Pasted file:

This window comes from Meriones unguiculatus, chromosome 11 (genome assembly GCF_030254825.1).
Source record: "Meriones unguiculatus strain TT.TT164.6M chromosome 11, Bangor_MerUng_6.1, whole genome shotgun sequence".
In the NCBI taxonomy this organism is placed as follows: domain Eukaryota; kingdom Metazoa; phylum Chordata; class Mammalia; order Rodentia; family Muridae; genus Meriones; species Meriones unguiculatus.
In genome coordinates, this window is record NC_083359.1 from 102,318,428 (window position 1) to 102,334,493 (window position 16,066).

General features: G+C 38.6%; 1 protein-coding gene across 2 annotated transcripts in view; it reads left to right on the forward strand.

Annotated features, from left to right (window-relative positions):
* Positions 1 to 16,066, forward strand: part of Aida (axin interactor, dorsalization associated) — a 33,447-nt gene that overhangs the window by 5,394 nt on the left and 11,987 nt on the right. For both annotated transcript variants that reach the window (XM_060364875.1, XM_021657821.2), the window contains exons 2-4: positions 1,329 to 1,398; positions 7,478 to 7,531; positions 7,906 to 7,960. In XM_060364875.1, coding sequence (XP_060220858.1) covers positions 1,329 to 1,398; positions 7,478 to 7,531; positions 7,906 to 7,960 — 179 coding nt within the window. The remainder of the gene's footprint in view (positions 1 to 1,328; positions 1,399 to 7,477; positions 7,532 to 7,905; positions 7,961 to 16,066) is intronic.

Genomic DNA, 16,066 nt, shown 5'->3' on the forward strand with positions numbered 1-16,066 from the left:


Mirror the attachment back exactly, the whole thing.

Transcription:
This window comes from Meriones unguiculatus, chromosome 11 (genome assembly GCF_030254825.1).
Source record: "Meriones unguiculatus strain TT.TT164.6M chromosome 11, Bangor_MerUng_6.1, whole genome shotgun sequence".
In the NCBI taxonomy this organism is placed as follows: domain Eukaryota; kingdom Metazoa; phylum Chordata; class Mammalia; order Rodentia; family Muridae; genus Meriones; species Meriones unguiculatus.
In genome coordinates, this window is record NC_083359.1 from 102,318,428 (window position 1) to 102,334,493 (window position 16,066).

General features: G+C 38.6%; 1 protein-coding gene across 2 annotated transcripts in view; it reads left to right on the forward strand.

Annotated features, from left to right (window-relative positions):
* Positions 1 to 16,066, forward strand: part of Aida (axin interactor, dorsalization associated) — a 33,447-nt gene that overhangs the window by 5,394 nt on the left and 11,987 nt on the right. For both annotated transcript variants that reach the window (XM_060364875.1, XM_021657821.2), the window contains exons 2-4: positions 1,329 to 1,398; positions 7,478 to 7,531; positions 7,906 to 7,960. In XM_060364875.1, coding sequence (XP_060220858.1) covers positions 1,329 to 1,398; positions 7,478 to 7,531; positions 7,906 to 7,960 — 179 coding nt within the window. The remainder of the gene's footprint in view (positions 1 to 1,328; positions 1,399 to 7,477; positions 7,532 to 7,905; positions 7,961 to 16,066) is intronic.

Genomic DNA, 16,066 nt, shown 5'->3' on the forward strand with positions numbered 1-16,066 from the left: